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Art that takes viewers on a journey

Apr 01, 2013 07:23PM, Published by Kerigan Butt, Categories: Arts+Entertainment


West Chester artist Caroline Lathan-Stiefel, with a new work that's taking shape in her garage studio.


Gallery: Art that takes viewers on a journey [5 Images] Click any image to expand.



(Editor's note: This article first appeared in our Spring 2013 edition)

By John Chambless

Staff Writer

Caroline Lathan-Stiefel's artworks are like undersea worlds, as if drifting fishnets had caught thousands of little castoff bits. They are draped and billowed, seemingly at random, but reflecting a carefully considered point of view. When they fill a gallery space, visitors can be taken aback, confronted by the immersive nature of the work.

With the intricately sewn curtains of her latest piece taking shape in the garage of her home in West Chester, Lathan-Stiefel beamed when describing how people interpret her works.

“I want them to have a feeling of wonder,” she said, “to be surprised by something they haven't seen before. A lot of my work is about the viewer being immersed in it.

“Children really respond to it. They know what to do – they run in and start running around in it. I like that,” she added. “I think a lot of artists are still children.”

Born in Atlanta, Ga., Lathan-Stiefel recognizes that her drawings and installations have a bit of the obsessive quality of outsider artists such as Howard Finster, whose sprawling Paradise Garden installation she has visited. A graduate of the Maine College of Art and Brown University, she has moved frequently with her husband, who is a composer who teaches composition and theory at West Chester University. She has been in West Chester for seven years, and she and her husband have two children, ages 8 and 11.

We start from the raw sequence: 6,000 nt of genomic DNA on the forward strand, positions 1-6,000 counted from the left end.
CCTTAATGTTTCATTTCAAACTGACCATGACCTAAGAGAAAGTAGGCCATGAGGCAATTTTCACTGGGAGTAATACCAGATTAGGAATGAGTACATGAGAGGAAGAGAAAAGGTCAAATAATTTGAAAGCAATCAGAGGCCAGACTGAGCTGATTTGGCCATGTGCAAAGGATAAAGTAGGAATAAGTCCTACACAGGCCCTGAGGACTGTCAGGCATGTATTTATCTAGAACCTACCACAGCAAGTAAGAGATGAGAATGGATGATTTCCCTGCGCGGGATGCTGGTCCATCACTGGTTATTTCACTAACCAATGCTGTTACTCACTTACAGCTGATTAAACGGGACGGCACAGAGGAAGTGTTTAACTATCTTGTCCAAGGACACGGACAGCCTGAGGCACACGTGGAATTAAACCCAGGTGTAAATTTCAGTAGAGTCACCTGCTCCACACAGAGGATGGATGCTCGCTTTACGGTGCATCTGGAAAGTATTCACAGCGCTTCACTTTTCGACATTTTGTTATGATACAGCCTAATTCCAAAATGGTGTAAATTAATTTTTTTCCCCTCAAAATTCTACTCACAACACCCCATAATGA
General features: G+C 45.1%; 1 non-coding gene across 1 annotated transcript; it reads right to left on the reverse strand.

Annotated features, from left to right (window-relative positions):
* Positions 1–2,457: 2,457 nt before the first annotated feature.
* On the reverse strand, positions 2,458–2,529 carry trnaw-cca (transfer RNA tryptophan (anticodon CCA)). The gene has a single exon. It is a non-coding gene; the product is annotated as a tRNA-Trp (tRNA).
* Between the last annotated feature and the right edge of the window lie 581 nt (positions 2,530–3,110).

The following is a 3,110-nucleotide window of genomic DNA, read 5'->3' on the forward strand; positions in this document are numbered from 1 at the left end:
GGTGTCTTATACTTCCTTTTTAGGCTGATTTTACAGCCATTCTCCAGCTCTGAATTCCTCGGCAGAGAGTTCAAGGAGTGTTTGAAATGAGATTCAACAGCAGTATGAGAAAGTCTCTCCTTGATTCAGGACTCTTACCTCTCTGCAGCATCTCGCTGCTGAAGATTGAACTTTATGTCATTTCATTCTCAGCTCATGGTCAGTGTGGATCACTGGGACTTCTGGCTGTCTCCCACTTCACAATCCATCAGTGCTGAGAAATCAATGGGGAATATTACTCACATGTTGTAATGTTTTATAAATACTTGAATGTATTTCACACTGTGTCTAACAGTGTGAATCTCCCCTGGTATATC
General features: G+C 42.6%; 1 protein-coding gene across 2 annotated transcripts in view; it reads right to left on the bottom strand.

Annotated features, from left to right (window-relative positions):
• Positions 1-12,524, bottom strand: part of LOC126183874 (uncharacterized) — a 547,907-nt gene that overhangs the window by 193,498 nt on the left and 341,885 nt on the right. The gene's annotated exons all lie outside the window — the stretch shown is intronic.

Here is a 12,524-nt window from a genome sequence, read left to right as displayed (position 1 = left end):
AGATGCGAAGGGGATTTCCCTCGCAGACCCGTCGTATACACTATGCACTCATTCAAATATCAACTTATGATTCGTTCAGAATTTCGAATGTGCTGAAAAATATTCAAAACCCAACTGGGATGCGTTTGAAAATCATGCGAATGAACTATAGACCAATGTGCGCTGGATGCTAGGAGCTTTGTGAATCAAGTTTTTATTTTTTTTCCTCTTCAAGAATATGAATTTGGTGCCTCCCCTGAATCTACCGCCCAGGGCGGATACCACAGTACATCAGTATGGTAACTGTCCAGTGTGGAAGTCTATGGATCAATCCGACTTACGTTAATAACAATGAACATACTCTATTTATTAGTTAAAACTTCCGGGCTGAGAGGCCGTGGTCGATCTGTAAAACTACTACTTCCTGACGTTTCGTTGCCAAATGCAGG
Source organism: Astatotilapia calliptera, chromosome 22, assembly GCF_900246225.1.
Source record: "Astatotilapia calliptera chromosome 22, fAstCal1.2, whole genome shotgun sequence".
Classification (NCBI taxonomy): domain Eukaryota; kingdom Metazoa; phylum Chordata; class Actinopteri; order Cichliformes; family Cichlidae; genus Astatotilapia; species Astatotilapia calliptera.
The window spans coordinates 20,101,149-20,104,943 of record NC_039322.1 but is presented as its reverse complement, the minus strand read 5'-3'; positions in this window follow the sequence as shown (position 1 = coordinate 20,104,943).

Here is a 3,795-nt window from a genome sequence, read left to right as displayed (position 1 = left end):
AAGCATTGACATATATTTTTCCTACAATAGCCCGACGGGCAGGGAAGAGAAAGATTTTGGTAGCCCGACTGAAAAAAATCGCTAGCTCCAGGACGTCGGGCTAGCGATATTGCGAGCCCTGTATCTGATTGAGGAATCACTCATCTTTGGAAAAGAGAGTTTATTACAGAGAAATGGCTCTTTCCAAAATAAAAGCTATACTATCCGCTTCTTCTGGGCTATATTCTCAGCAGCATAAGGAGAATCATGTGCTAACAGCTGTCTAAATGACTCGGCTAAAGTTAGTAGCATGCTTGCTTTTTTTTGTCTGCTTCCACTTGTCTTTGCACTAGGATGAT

Starting out as a figurative painter, Lathan-Stiefel found her works becoming more and more three-dimensional, as if they wanted to free themselves from the canvas. In graduate school, she began experimenting with suspending fabric and other materials from the ceiling. “They were drawings in space,” she said of the works, “like soft structures.”

When she was painting, she said, “I was always worried, does this look right? I had to discover a new way of working that was more open. Something where I was in charge of what the rules were, not someone else.”

As an art teacher for the past 20 years, she is inspired by the way young people approach making art with an absolutely open mind. At Upland Country Day School, where she has taught part-time for three years, she expands the students' work in contemporary art, while her co-instructor, Terry Anderson, teaches more traditional methods. The two artists inspire each other as they lead the students.

“Art is so integral to every subject,” she said. “You need it in life. It's a great way to problem solve. Especially in this technological age, a lot of kids don't have enough experience working with their hands. I like to do a lot of sculptural projects and collage projects.”

Lathan-Stiefel uses the materials around her in her daily life – plastic shopping bags, fabric scraps, pipe cleaners – but combines them so that the message is not merely about recycling.

“I don't mind if people get an environmental message,” she said. “I don't want to hit people over the head with a message, but if they think about it, it's in there.”

To make her hanging artworks,  Lathan-Stiefel takes pieces about six inches long and sews them to pipe cleaners, which are then linked to form curtains that are as much empty space as they are solid. “It's extremely labor-intensive, but it's gratifying,” she said. Viewers can walk through them, viewing carefully placed wall pieces that are meant to be seen in context with the transparent walls.